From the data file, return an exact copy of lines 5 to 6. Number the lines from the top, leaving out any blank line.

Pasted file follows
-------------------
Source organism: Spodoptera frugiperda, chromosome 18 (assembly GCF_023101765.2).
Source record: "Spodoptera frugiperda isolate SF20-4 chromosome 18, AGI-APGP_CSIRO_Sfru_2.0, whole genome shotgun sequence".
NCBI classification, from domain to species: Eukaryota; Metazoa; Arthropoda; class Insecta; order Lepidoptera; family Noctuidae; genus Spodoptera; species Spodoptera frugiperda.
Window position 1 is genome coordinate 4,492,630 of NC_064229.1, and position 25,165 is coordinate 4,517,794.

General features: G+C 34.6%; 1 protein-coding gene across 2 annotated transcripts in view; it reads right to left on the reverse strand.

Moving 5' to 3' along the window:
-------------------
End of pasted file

General features: G+C 34.6%; 1 protein-coding gene across 2 annotated transcripts in view; it reads right to left on the reverse strand.

Moving 5' to 3' along the window: